If Donald Trump thought his despicable attacks on Reps. Ilhan Omar and Rashida Tlaib were going to intimidate Muslim women from running for office, he doesn’t know Muslim women. In fact, Trump’s comments did just the opposite—they inspired even more Muslim women to not just run for office, but to win.
On Tuesday, four Muslim women from Virginia to Maine to Minnesota won elections and made history as the first to ever hold those positions. In Virginia, there were two wins. Ghazala Hashmi became the first Muslim woman ever elected to the Virginia State Senate, defeating an incumbent Republican in a red district. While Abrar Omeish, 24, was elected to the Fairfax County School Board, making her not just the first Muslim but, as she told me, the first person of Libyan heritage she believes ever elected to office in the United States.
In Maine, Safiya Khalid, 23, was elected as the first Somali immigrant to serve on the city council in Lewiston. While in Minnesota, another young Muslim immigrant was making history, as 23-year old Nadia Mohamed became the first Somali Muslim ever elected to the St. Louis Park City Council.
These are the very type of people that Trump wants to “send back,” but instead, they stepped forward. What Trump and some of his base don’t get is that the Muslim community will not be intimidated into silence nor driven to the shadows by their hate. The reason is simple: we have developed a rugged exterior because we’ve been dealing with bigotry spewed by the right long before Trump came on the scene.
But clearly Trump took spewing hate to new lows. And what has made Trump’s bigotry especially jarring is the contrast to the inclusiveness of President Obama. For example, in February 2016, Obama made his first visit as president to a U.S. mosque, in Baltimore, where he told the audience that I was a part of: “Let me say as clearly as I can as president of the United States: you fit right here. You're right where you belong. You're part of America too.” He then added a line I have often quoted, “You're not Muslim or American. You're Muslim and American."
Contrast that to Trump a little over a month later on CNN declaring, “Islam hates us.” This was on the heels of his comment a few months before calling for a “total and complete shutdown” of Muslims entering the country.
It was Trump’s words and his 2017 Muslim ban that ignited a sense of urgency in our community that we must get involved because our very existence in America depends upon it. As Omeish commented on Trump’s Muslim ban that still applies to her family in Libya, “What?! My family can’t be here?! Well, hell yeah I’m going to unseat you!”
Hasmhi, who was an educator before making her first ever run for office, actually had a dramatically different response to Trump’s Muslim ban, although it ultimately resulted in the same course of action, with her running for office. Hashmi shared with me that she had a “panic attack” while sitting in her car in February 2017, reflecting on Trump’s Muslim ban implemented just a few weeks earlier. Hashmi, who immigrated to the United States at age 4 from India, asked herself a question that she never contemplated before in her over 50 years in the country: “Did I still have a place in the country I called home?”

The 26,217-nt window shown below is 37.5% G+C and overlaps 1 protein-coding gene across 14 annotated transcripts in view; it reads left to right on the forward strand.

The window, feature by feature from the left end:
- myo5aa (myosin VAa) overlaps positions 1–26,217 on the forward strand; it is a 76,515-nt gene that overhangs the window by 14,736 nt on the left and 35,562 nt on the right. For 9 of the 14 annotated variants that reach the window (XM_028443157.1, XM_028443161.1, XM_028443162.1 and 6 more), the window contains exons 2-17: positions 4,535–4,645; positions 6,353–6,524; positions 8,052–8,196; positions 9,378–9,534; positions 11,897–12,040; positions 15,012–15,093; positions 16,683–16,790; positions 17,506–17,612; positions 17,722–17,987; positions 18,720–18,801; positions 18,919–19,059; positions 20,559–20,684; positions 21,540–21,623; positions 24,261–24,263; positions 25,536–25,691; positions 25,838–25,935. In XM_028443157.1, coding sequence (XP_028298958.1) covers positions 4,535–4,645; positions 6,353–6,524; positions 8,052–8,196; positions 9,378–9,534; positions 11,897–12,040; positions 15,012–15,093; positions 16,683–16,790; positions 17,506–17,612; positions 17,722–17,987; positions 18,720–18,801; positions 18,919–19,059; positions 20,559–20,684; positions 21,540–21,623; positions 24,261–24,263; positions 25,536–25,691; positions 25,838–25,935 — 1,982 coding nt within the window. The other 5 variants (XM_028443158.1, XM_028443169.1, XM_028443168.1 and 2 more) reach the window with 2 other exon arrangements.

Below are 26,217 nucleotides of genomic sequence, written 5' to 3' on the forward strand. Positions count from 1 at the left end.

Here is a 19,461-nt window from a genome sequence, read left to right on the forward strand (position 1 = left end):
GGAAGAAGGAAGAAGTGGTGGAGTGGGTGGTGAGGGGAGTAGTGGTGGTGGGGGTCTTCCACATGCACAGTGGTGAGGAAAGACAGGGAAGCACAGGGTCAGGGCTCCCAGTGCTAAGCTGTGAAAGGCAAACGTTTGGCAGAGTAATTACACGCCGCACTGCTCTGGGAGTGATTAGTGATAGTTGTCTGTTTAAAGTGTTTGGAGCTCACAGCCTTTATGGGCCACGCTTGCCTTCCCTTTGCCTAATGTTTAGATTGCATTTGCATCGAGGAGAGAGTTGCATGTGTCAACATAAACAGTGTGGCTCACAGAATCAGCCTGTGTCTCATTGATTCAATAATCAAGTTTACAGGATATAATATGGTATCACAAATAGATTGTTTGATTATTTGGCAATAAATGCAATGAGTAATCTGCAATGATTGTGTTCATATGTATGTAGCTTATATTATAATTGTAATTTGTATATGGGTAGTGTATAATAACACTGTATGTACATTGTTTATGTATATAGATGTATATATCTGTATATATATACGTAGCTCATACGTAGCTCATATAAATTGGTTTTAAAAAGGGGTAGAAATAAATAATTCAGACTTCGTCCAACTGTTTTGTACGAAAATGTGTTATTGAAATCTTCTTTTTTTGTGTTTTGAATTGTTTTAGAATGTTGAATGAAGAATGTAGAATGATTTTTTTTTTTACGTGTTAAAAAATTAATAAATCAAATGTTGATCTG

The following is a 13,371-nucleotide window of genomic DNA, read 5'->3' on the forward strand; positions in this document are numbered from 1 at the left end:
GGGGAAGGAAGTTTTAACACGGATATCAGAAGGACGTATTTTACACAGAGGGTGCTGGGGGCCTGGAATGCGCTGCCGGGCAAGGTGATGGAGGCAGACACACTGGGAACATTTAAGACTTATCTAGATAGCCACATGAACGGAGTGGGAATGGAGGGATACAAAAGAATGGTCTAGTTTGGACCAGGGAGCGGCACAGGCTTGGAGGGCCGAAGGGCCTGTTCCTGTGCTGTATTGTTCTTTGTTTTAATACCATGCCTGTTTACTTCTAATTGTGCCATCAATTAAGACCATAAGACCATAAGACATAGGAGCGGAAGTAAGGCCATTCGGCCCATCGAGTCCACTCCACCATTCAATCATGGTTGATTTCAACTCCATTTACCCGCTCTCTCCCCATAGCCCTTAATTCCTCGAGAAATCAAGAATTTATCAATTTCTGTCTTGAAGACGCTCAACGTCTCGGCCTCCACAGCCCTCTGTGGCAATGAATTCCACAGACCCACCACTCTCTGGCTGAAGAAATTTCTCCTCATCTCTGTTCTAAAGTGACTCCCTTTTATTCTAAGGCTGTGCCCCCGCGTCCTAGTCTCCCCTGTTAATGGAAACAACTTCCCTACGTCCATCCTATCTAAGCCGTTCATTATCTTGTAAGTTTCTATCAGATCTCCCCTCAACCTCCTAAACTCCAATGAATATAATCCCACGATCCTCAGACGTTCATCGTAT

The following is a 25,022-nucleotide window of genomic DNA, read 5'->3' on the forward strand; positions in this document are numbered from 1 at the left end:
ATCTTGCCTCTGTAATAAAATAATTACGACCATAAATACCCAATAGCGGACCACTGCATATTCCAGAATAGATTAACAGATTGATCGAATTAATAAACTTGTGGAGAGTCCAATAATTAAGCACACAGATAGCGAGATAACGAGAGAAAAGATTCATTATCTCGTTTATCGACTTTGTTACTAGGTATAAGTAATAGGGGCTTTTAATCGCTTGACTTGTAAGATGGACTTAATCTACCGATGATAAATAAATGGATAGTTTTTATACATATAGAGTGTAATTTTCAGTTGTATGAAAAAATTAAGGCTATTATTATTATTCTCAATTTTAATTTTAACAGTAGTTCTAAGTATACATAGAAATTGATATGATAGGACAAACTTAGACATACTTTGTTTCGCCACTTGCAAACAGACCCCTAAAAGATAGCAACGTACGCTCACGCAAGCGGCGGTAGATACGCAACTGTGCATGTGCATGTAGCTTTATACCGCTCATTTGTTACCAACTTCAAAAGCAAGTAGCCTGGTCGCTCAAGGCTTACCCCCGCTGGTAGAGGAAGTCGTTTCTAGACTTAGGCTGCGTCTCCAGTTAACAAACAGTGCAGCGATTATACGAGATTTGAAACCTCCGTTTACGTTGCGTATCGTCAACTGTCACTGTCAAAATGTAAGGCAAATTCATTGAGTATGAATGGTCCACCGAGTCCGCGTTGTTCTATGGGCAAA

It was that existential question that motivated many Muslims to respond with a “Hell, yes,” animating countless people in the community to get fully immersed in all facets of politics. Since 2017, an estimated 300 Muslim Americans have run for office, including more than 100 women, and many have won elected offices from school board to Congress to state attorney general.
But “running while Muslim” adds an extra challenge. The bigots, led by the example of the anti-Muslim Bigot-in-Chief Trump, will do all they can to harass and even incite violence. Safiya Khalid, while running for Lewiston city council, a mid-size city of about 36,000, was subject to what appears to have been a coordinated online attack by right-wing actors as far away as Alabama and Mississippi in the closing days of her campaign. As Khalid told The Washington Post, “I just couldn’t take it. I was crying so bad that my eyes were completely red.”
Omeish, a graduate of Yale who is currently in graduate school at Georgetown working toward her law degree and master’s in public policy, shared how she was attacked continually online by people because of her faith and especially since she wears a hijab. “People accused me of being in the Taliban and wanting to impose Sharia law in the schools,” she explained. But both women persevered and won.
What I found especially intriguing in my conversations with Omeish and Hashmi is how both explained that their religious faith as Muslims and their pursuit of public office to help their fellow Americans were intertwined. Hashmi spoke of how Islam calls on us to work for social justice and help those in need, such as her fight to expand Medicaid benefits in Virginia. Omeish echoed that sentiment explaining that the “Islamic values of service” inspire her to combat the inequality in the school system where communities of color see less funding from pre-K through high school.
These elected officials, who are unapologetically Muslim and unapologetically American, are the manifestation of the words Barack Obama stated at that Baltimore mosque in February 2016. It’s not a choice between being Muslim or America, just like it’s not a choice between being American or Jewish or Sikh or any faith or no faith and American. In America we can proudly be both, and despite what Trump may think, we are right where we belong.